Can you catch Covid twice? The challenge trials at Oxford University have now turned their attention to this question, deliberately exposing people who have had the disease before to the virus again to see how their immune systems respond.
Other studies have already looked into this question, though without the controversial deliberate exposure aspect. The most recent, published in the Lancet last week, tested around 3,000 U.S. Marine recruits aged 18-20 for Covid antibodies and then followed them over six weeks while they completed basic training together to see how many became infected. The living in close quarters would likely have ensured that all were exposed to the virus.
The study found that around 10% of seropositive (with-antibodies) participants (19 out of 189) tested PCR positive for the virus versus around 50% of seronegative participants (1,079 out of 2,247). This means that having antibodies from a previous infection gives about 80% protection from testing positive for the virus again. This finding closely matches that of a large Danish study published last month, that found those who had tested positive for the virus in the spring were about 80% less likely to test positive again in the autumn. And also a UK study of NHS workers from January that found being PCR positive for the virus at one point made workers around 80% less likely to test positive again at a later date.
The new study was being used last week to promote the idea of vaccinating young people who had previously been infected, on the grounds that protection via infection was not enough. Thus Sky News reported: “Young people who have already tested positive for coronavirus are not fully protected against reinfection.”
The study itself supported this use, stating its results suggest “COVID-19 vaccination might be necessary for control of the pandemic in previously infected young adults”. Professor Stuart Sealfon of Icahn School of Medicine at Mount Sinai, New York, and senior author of the study, said:
As vaccine rollouts continue to gain momentum it is important to remember that, despite a prior COVID-19 infection, young people can catch the virus again and may still transmit it to others. Immunity is not guaranteed by past infection, and vaccinations that provide additional protection are still needed for those who have had COVID-19.
What such claims appear not to allow for is that questions are being asked about how the balance of risks stacks up for young people to be vaccinated even when they have not had Covid, let alone when they have and have 80% protection already. To this balance must be added that severe side-effects are considerably more common in those who have previously had Covid.
The 80% protection figure is also not the full story on immunity following infection. Noteworthy is that symptomatic infection was much less common among those who had antibodies. In fact, only three out of 19 (16%) seropositive PCR positives were symptomatic, versus 347 out of 1,079 (32%) seronegative PCR positives. The large proportion of PCR positive infections that are asymptomatic even among those without antibodies (68%) may be an indication of the high degree of pre-existing immunity among the young.
The infections among those with antibodies were also much less likely to be infectious, with average Ct of 27-28 versus around 24 for the seronegative infections (Ct or cycle threshold corresponds inversely to viral load, which corresponds to infectiousness). This translates to a viral load about ten times lower, which is considerably less infectious.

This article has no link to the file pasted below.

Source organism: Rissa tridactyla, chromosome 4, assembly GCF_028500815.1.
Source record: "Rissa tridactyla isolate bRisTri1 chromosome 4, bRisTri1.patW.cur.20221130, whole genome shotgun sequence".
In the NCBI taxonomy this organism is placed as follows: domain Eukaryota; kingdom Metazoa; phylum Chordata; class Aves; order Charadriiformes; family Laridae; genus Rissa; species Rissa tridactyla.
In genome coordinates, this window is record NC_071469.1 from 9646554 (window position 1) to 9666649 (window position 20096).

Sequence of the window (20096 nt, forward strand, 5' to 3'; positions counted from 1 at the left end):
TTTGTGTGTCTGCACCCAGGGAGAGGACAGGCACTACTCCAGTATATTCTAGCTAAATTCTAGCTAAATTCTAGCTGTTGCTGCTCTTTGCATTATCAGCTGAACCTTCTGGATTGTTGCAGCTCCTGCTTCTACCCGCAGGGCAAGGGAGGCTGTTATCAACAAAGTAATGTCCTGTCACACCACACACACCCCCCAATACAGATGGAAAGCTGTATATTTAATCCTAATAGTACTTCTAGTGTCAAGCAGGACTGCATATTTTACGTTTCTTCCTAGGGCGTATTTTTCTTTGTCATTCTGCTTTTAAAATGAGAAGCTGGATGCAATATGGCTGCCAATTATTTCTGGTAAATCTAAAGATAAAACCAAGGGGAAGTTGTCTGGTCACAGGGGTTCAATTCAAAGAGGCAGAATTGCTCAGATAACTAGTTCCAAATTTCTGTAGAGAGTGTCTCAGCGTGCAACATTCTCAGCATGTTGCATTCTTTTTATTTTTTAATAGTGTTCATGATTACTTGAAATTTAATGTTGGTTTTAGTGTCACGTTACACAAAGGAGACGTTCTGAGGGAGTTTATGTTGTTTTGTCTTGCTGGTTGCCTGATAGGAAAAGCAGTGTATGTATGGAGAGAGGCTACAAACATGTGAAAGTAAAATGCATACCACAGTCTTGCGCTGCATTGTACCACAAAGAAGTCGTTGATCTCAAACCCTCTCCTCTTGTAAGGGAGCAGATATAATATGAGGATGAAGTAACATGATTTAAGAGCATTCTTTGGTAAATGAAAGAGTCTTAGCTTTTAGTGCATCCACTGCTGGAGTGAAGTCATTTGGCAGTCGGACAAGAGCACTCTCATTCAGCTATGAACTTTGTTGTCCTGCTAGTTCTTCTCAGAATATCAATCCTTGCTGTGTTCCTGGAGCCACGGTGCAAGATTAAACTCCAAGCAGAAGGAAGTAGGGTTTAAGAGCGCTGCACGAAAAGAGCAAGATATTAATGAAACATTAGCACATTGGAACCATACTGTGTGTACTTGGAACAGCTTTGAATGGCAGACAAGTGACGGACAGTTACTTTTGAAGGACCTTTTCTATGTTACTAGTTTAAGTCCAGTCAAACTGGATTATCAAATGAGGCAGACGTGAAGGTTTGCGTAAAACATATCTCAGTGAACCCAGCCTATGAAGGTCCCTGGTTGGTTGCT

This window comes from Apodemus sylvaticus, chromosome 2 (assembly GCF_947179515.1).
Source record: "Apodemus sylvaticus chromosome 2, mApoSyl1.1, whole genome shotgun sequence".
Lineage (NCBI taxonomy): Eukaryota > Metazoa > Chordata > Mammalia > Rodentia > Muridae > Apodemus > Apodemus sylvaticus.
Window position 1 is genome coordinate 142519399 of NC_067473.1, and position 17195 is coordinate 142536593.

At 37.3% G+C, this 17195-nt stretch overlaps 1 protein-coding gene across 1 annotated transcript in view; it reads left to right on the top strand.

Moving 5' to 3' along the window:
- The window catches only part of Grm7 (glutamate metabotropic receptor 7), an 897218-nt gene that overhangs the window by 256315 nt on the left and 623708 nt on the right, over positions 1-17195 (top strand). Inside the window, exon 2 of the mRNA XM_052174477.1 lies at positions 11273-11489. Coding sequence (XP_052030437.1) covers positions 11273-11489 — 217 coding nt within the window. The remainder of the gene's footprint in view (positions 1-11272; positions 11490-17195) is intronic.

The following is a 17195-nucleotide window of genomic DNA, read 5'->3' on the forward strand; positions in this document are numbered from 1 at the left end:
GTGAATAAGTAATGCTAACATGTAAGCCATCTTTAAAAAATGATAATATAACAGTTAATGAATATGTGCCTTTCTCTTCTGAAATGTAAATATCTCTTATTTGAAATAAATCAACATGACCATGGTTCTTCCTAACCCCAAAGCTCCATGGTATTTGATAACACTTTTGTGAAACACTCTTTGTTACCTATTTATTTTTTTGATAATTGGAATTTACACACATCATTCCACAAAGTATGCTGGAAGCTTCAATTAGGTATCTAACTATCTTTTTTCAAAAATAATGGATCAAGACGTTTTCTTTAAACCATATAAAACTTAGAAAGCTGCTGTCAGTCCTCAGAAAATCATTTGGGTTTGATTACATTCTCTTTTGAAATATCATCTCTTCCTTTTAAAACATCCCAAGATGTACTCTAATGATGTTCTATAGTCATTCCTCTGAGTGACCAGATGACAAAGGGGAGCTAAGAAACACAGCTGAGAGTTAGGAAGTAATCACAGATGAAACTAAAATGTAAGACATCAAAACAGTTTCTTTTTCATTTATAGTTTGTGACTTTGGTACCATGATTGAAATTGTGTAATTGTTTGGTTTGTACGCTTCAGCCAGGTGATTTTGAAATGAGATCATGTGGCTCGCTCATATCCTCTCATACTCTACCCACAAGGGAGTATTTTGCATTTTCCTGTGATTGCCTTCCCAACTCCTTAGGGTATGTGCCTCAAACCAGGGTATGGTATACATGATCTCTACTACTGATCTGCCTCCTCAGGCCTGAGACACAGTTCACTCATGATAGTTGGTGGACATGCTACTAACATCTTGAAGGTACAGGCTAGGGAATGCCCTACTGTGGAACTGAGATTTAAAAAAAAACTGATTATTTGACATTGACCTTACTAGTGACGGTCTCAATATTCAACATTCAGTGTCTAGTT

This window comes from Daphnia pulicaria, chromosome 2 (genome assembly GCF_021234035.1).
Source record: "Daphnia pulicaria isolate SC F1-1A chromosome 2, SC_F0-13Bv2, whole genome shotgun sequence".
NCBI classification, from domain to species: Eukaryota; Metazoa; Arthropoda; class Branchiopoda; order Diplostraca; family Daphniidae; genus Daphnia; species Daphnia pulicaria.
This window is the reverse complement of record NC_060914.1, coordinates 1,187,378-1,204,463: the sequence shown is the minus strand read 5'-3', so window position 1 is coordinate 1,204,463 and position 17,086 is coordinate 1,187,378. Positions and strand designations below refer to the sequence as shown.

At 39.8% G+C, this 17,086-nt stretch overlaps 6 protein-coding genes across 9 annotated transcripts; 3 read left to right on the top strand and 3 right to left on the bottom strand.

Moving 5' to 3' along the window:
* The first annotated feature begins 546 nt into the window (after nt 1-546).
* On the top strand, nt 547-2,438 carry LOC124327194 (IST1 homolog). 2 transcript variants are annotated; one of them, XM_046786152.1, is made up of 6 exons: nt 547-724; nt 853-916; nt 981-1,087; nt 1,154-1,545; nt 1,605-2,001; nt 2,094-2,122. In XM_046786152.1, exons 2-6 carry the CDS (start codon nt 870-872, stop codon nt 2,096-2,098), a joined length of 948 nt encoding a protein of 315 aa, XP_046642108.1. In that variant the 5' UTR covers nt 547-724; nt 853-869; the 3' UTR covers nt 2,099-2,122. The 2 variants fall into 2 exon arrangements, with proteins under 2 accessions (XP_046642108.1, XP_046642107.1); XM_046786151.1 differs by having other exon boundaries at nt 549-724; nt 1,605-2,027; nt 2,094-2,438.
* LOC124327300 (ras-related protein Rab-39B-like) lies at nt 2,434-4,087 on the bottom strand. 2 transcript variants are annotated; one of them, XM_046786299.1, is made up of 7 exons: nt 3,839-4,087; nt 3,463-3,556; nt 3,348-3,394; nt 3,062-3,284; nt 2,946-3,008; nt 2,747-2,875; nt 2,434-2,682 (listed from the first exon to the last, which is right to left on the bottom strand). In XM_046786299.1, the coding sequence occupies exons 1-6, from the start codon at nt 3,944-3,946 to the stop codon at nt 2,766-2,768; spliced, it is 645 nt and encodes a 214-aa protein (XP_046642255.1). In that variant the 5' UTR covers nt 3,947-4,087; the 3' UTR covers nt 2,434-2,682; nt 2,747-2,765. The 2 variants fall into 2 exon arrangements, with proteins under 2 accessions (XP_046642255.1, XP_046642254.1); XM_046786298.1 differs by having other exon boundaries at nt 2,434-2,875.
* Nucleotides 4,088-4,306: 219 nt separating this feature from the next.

If we focus just on the symptomatic participants (i.e., people who are actually unwell), then we find three out of 189 (1.6%) symptomatic infections among those with antibodies versus 347 out of 2,247 (15.4%) symptomatic infections among those without. This corresponds to antibodies giving 90% protection against symptomatic Covid (though three is a very small number to base very much on).
The symptoms experienced by these three and the other PCR positive participants are listed in the study, though no indication is given of severity or duration. Indeed, a major weakness of the study is that 21% of those still in the study once on the base ceased to show up for testing, an unknown number of them because they were transferred off the base for unknown medical reasons, which could have been Covid related. This appears to explain why no data is given on Covid hospital admissions or deaths – anyone in that position would just silently have disappeared from the study!
Overall the findings are in line with what we would expect from immunity following viral infection: 80% reduction in testing PCR positive for the virus (some of which will be false or cold positives), 90% reduction in symptomatic disease, much less infectious (ten times lower viral load). Immunity isn’t binary, and can sometimes involve a mild second bout while fighting off the virus with a primed immune system.
Nothing in this study suggests that the immunity acquired by young people through infection needs topping up with vaccination. The lack of data on severity or hospitalisation means it tells us nothing about the risk of serious illness for those previously infected – though the 90% reduction in symptomatic illness intimates it will be considerable. Vaccination, meanwhile, is not risk-free, with any risks (however small) heightened for the previously infected. Young people, like everyone else, should be allowed to weigh up these risks for themselves and decide whether vaccination is right for them – fully informed and free of any coercive pressure.
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